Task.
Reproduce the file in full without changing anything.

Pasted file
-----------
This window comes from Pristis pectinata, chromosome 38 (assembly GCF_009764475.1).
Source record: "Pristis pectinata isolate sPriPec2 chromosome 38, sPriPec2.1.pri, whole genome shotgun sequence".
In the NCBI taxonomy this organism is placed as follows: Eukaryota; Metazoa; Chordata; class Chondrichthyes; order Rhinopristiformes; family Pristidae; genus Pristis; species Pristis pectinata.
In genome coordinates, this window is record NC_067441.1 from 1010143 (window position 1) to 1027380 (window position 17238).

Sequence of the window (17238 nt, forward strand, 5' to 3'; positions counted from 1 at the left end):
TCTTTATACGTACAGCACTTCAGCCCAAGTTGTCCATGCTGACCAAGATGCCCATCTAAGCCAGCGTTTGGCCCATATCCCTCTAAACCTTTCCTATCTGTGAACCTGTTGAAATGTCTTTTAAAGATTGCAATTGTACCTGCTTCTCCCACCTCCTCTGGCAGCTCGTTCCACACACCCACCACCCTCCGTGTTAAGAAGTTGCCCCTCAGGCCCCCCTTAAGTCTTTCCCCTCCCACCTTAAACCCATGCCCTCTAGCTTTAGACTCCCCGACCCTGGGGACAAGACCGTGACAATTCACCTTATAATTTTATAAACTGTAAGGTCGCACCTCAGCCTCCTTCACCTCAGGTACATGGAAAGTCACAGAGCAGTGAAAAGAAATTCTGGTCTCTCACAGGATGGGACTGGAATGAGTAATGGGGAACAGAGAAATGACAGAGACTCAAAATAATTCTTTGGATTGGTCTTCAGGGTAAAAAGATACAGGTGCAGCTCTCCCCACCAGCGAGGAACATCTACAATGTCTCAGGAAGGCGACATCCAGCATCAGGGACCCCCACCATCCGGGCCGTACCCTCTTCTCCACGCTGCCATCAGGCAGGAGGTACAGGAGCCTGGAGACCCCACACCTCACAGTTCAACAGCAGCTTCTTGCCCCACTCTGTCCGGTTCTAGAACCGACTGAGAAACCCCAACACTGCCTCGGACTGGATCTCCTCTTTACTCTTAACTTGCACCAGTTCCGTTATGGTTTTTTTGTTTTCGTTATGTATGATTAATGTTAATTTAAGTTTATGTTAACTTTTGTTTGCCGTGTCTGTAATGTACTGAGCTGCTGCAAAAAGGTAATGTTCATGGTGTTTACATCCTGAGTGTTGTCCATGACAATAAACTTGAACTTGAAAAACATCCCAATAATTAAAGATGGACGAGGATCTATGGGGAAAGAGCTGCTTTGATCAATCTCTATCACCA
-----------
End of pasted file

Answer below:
This window comes from Pristis pectinata, chromosome 38 (assembly GCF_009764475.1).
Source record: "Pristis pectinata isolate sPriPec2 chromosome 38, sPriPec2.1.pri, whole genome shotgun sequence".
In the NCBI taxonomy this organism is placed as follows: Eukaryota; Metazoa; Chordata; class Chondrichthyes; order Rhinopristiformes; family Pristidae; genus Pristis; species Pristis pectinata.
In genome coordinates, this window is record NC_067441.1 from 1010143 (window position 1) to 1027380 (window position 17238).

Sequence of the window (17238 nt, forward strand, 5' to 3'; positions counted from 1 at the left end):
TCTTTATACGTACAGCACTTCAGCCCAAGTTGTCCATGCTGACCAAGATGCCCATCTAAGCCAGCGTTTGGCCCATATCCCTCTAAACCTTTCCTATCTGTGAACCTGTTGAAATGTCTTTTAAAGATTGCAATTGTACCTGCTTCTCCCACCTCCTCTGGCAGCTCGTTCCACACACCCACCACCCTCCGTGTTAAGAAGTTGCCCCTCAGGCCCCCCTTAAGTCTTTCCCCTCCCACCTTAAACCCATGCCCTCTAGCTTTAGACTCCCCGACCCTGGGGACAAGACCGTGACAATTCACCTTATAATTTTATAAACTGTAAGGTCGCACCTCAGCCTCCTTCACCTCAGGTACATGGAAAGTCACAGAGCAGTGAAAAGAAATTCTGGTCTCTCACAGGATGGGACTGGAATGAGTAATGGGGAACAGAGAAATGACAGAGACTCAAAATAATTCTTTGGATTGGTCTTCAGGGTAAAAAGATACAGGTGCAGCTCTCCCCACCAGCGAGGAACATCTACAATGTCTCAGGAAGGCGACATCCAGCATCAGGGACCCCCACCATCCGGGCCGTACCCTCTTCTCCACGCTGCCATCAGGCAGGAGGTACAGGAGCCTGGAGACCCCACACCTCACAGTTCAACAGCAGCTTCTTGCCCCACTCTGTCCGGTTCTAGAACCGACTGAGAAACCCCAACACTGCCTCGGACTGGATCTCCTCTTTACTCTTAACTTGCACCAGTTCCGTTATGGTTTTTTTGTTTTCGTTATGTATGATTAATGTTAATTTAAGTTTATGTTAACTTTTGTTTGCCGTGTCTGTAATGTACTGAGCTGCTGCAAAAAGGTAATGTTCATGGTGTTTACATCCTGAGTGTTGTCCATGACAATAAACTTGAACTTGAAAAACATCCCAATAATTAAAGATGGACGAGGATCTATGGGGAAAGAGCTGCTTTGATCAATCTCTATCACCA